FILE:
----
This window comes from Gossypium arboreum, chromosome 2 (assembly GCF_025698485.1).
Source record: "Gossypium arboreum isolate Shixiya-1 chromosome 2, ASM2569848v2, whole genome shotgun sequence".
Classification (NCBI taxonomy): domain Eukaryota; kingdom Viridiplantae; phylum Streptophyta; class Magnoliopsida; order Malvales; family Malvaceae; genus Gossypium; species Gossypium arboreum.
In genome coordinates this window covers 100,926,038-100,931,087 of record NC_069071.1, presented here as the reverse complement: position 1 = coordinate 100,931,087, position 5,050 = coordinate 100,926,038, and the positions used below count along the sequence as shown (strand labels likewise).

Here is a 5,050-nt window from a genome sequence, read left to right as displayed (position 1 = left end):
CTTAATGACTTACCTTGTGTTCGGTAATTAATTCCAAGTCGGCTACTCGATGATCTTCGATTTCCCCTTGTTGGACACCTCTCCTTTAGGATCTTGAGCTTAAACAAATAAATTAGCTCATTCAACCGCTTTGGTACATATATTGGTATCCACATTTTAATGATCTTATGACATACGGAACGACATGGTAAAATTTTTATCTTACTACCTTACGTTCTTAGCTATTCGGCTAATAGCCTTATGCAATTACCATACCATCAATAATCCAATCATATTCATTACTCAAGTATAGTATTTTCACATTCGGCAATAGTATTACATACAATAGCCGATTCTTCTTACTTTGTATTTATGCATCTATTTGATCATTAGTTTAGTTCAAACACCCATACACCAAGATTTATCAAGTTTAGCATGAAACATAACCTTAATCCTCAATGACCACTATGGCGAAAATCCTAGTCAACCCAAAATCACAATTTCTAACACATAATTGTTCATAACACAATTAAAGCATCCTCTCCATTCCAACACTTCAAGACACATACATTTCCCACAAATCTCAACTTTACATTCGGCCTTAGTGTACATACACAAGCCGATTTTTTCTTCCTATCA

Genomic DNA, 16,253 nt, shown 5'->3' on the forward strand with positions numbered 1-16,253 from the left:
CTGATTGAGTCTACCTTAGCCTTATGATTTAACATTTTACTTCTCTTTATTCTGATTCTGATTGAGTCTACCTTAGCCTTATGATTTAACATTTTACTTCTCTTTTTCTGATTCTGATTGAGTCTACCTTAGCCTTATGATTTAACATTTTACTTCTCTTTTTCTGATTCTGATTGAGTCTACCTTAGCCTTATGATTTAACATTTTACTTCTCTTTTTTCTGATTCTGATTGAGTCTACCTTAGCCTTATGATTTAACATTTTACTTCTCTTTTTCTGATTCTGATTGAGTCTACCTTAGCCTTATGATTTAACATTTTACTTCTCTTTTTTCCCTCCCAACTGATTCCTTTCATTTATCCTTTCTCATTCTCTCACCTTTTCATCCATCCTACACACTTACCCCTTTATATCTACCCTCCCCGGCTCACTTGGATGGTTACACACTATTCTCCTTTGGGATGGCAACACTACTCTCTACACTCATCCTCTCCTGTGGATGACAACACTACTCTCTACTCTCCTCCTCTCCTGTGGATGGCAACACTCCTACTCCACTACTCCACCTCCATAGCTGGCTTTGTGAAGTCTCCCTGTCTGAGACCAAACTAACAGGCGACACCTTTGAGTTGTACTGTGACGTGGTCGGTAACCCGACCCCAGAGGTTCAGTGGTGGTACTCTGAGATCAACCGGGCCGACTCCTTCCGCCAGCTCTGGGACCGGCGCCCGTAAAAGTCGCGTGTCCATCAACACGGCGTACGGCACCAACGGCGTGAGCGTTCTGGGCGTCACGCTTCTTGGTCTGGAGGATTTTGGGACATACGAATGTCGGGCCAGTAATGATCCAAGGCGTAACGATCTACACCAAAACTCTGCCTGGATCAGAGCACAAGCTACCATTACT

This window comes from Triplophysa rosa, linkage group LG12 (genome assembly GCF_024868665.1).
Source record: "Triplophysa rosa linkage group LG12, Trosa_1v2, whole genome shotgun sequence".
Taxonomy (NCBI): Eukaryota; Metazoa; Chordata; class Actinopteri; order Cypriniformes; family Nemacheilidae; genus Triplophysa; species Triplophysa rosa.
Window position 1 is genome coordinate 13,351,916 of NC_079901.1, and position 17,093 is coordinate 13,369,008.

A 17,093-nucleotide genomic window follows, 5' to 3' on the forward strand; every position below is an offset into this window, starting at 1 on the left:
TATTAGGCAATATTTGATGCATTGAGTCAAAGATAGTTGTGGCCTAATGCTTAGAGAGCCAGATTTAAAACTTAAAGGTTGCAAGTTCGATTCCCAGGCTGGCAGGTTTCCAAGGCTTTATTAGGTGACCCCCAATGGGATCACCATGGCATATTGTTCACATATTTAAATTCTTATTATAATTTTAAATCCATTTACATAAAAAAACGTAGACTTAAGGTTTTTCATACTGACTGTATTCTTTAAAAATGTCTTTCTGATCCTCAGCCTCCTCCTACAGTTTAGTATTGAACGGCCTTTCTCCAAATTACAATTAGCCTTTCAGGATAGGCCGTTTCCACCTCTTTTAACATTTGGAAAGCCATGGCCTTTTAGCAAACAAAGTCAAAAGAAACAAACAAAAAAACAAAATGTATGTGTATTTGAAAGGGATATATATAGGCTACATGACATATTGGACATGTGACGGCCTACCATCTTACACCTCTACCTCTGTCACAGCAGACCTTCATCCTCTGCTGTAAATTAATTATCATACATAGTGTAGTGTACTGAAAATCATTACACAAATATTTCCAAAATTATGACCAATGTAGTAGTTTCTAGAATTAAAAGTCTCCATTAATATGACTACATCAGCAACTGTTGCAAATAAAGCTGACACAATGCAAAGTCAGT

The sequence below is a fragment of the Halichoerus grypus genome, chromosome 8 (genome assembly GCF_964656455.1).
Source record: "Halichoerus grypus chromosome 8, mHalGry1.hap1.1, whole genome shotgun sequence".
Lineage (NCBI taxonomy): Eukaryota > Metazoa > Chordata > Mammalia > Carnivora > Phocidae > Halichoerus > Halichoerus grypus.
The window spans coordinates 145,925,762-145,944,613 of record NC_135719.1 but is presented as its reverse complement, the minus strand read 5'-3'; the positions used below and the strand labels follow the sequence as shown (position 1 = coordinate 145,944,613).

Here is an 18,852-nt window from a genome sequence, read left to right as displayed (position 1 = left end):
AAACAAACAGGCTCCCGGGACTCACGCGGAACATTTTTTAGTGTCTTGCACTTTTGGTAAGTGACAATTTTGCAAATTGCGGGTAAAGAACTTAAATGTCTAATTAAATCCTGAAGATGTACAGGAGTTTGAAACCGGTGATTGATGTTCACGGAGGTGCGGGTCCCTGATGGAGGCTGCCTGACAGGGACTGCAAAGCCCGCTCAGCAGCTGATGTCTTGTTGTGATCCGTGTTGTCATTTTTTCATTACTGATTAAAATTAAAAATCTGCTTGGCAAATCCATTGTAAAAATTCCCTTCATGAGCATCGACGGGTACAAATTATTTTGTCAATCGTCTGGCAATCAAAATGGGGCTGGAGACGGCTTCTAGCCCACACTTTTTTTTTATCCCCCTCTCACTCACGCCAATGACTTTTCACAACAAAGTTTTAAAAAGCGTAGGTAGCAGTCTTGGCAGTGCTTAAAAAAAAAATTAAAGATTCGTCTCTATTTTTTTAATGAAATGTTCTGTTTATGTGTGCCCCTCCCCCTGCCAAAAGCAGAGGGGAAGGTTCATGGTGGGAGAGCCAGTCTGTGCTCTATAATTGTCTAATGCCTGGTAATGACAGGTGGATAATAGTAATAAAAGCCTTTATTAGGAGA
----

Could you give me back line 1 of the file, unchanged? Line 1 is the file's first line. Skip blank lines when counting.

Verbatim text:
This window comes from Gossypium arboreum, chromosome 2 (assembly GCF_025698485.1).